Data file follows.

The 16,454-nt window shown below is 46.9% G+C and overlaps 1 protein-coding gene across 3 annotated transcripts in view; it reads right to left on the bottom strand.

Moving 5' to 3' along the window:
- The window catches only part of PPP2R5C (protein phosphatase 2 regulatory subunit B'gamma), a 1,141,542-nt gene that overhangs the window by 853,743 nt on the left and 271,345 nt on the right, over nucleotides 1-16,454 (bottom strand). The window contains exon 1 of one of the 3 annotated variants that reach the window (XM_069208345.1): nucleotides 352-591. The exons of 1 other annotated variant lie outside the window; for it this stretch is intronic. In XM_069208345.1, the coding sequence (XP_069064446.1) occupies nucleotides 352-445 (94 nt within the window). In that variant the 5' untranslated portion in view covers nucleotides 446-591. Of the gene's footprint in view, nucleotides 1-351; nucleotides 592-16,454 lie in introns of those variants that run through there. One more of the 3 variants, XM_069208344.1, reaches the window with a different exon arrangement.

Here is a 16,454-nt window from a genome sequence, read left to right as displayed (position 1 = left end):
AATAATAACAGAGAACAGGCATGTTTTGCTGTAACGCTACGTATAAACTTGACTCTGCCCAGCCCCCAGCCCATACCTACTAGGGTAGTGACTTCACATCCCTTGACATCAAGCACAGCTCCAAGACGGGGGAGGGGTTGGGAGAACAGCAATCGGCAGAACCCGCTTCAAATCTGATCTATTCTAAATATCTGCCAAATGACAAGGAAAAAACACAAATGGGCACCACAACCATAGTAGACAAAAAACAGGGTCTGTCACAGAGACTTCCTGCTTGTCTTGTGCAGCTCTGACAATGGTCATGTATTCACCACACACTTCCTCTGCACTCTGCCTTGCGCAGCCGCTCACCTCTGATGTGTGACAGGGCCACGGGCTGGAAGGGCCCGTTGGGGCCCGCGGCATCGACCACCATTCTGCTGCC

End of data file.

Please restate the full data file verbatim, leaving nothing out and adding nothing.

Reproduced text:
The 16,454-nt window shown below is 46.9% G+C and overlaps 1 protein-coding gene across 3 annotated transcripts in view; it reads right to left on the bottom strand.

Moving 5' to 3' along the window:
- The window catches only part of PPP2R5C (protein phosphatase 2 regulatory subunit B'gamma), a 1,141,542-nt gene that overhangs the window by 853,743 nt on the left and 271,345 nt on the right, over nucleotides 1-16,454 (bottom strand). The window contains exon 1 of one of the 3 annotated variants that reach the window (XM_069208345.1): nucleotides 352-591. The exons of 1 other annotated variant lie outside the window; for it this stretch is intronic. In XM_069208345.1, the coding sequence (XP_069064446.1) occupies nucleotides 352-445 (94 nt within the window). In that variant the 5' untranslated portion in view covers nucleotides 446-591. Of the gene's footprint in view, nucleotides 1-351; nucleotides 592-16,454 lie in introns of those variants that run through there. One more of the 3 variants, XM_069208344.1, reaches the window with a different exon arrangement.

Here is a 16,454-nt window from a genome sequence, read left to right as displayed (position 1 = left end):
AATAATAACAGAGAACAGGCATGTTTTGCTGTAACGCTACGTATAAACTTGACTCTGCCCAGCCCCCAGCCCATACCTACTAGGGTAGTGACTTCACATCCCTTGACATCAAGCACAGCTCCAAGACGGGGGAGGGGTTGGGAGAACAGCAATCGGCAGAACCCGCTTCAAATCTGATCTATTCTAAATATCTGCCAAATGACAAGGAAAAAACACAAATGGGCACCACAACCATAGTAGACAAAAAACAGGGTCTGTCACAGAGACTTCCTGCTTGTCTTGTGCAGCTCTGACAATGGTCATGTATTCACCACACACTTCCTCTGCACTCTGCCTTGCGCAGCCGCTCACCTCTGATGTGTGACAGGGCCACGGGCTGGAAGGGCCCGTTGGGGCCCGCGGCATCGACCACCATTCTGCTGCC